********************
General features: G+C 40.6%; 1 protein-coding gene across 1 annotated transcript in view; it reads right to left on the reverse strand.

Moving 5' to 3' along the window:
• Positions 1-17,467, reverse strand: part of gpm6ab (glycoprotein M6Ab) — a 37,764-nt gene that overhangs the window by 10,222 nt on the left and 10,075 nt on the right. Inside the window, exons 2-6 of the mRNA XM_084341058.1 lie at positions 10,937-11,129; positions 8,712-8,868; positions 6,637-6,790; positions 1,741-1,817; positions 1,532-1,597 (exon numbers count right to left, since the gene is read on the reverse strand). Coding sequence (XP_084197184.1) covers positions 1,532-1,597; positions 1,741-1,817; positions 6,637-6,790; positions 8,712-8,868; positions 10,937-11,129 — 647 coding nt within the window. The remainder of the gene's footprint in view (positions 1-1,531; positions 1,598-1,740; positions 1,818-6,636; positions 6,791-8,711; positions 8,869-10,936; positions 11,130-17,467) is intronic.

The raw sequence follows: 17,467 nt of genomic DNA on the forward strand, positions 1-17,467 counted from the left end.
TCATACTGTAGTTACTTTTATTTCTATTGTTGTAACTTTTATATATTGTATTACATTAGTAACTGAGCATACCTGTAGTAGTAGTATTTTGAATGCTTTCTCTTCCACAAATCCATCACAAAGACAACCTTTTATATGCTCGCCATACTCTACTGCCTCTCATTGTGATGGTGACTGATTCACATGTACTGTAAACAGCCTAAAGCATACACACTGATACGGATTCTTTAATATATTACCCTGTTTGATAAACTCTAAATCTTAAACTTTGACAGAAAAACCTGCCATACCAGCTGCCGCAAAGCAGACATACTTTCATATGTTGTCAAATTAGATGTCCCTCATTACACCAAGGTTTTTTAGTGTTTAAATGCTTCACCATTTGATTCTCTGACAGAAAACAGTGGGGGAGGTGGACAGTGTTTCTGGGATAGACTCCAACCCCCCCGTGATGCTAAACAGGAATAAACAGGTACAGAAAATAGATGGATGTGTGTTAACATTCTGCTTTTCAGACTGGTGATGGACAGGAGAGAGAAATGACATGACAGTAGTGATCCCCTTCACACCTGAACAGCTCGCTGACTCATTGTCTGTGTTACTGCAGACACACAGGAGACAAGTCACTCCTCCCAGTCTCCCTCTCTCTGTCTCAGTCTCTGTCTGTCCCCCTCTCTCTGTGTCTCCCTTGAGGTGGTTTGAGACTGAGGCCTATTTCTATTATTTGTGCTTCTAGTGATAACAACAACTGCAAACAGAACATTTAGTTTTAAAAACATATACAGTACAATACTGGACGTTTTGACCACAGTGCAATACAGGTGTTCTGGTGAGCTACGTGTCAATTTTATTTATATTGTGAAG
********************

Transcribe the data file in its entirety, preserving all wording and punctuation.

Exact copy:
General features: G+C 40.6%; 1 protein-coding gene across 1 annotated transcript in view; it reads right to left on the reverse strand.

Moving 5' to 3' along the window:
• Positions 1-17,467, reverse strand: part of gpm6ab (glycoprotein M6Ab) — a 37,764-nt gene that overhangs the window by 10,222 nt on the left and 10,075 nt on the right. Inside the window, exons 2-6 of the mRNA XM_084341058.1 lie at positions 10,937-11,129; positions 8,712-8,868; positions 6,637-6,790; positions 1,741-1,817; positions 1,532-1,597 (exon numbers count right to left, since the gene is read on the reverse strand). Coding sequence (XP_084197184.1) covers positions 1,532-1,597; positions 1,741-1,817; positions 6,637-6,790; positions 8,712-8,868; positions 10,937-11,129 — 647 coding nt within the window. The remainder of the gene's footprint in view (positions 1-1,531; positions 1,598-1,740; positions 1,818-6,636; positions 6,791-8,711; positions 8,869-10,936; positions 11,130-17,467) is intronic.

The raw sequence follows: 17,467 nt of genomic DNA on the forward strand, positions 1-17,467 counted from the left end.
TCATACTGTAGTTACTTTTATTTCTATTGTTGTAACTTTTATATATTGTATTACATTAGTAACTGAGCATACCTGTAGTAGTAGTATTTTGAATGCTTTCTCTTCCACAAATCCATCACAAAGACAACCTTTTATATGCTCGCCATACTCTACTGCCTCTCATTGTGATGGTGACTGATTCACATGTACTGTAAACAGCCTAAAGCATACACACTGATACGGATTCTTTAATATATTACCCTGTTTGATAAACTCTAAATCTTAAACTTTGACAGAAAAACCTGCCATACCAGCTGCCGCAAAGCAGACATACTTTCATATGTTGTCAAATTAGATGTCCCTCATTACACCAAGGTTTTTTAGTGTTTAAATGCTTCACCATTTGATTCTCTGACAGAAAACAGTGGGGGAGGTGGACAGTGTTTCTGGGATAGACTCCAACCCCCCCGTGATGCTAAACAGGAATAAACAGGTACAGAAAATAGATGGATGTGTGTTAACATTCTGCTTTTCAGACTGGTGATGGACAGGAGAGAGAAATGACATGACAGTAGTGATCCCCTTCACACCTGAACAGCTCGCTGACTCATTGTCTGTGTTACTGCAGACACACAGGAGACAAGTCACTCCTCCCAGTCTCCCTCTCTCTGTCTCAGTCTCTGTCTGTCCCCCTCTCTCTGTGTCTCCCTTGAGGTGGTTTGAGACTGAGGCCTATTTCTATTATTTGTGCTTCTAGTGATAACAACAACTGCAAACAGAACATTTAGTTTTAAAAACATATACAGTACAATACTGGACGTTTTGACCACAGTGCAATACAGGTGTTCTGGTGAGCTACGTGTCAATTTTATTTATATTGTGAAG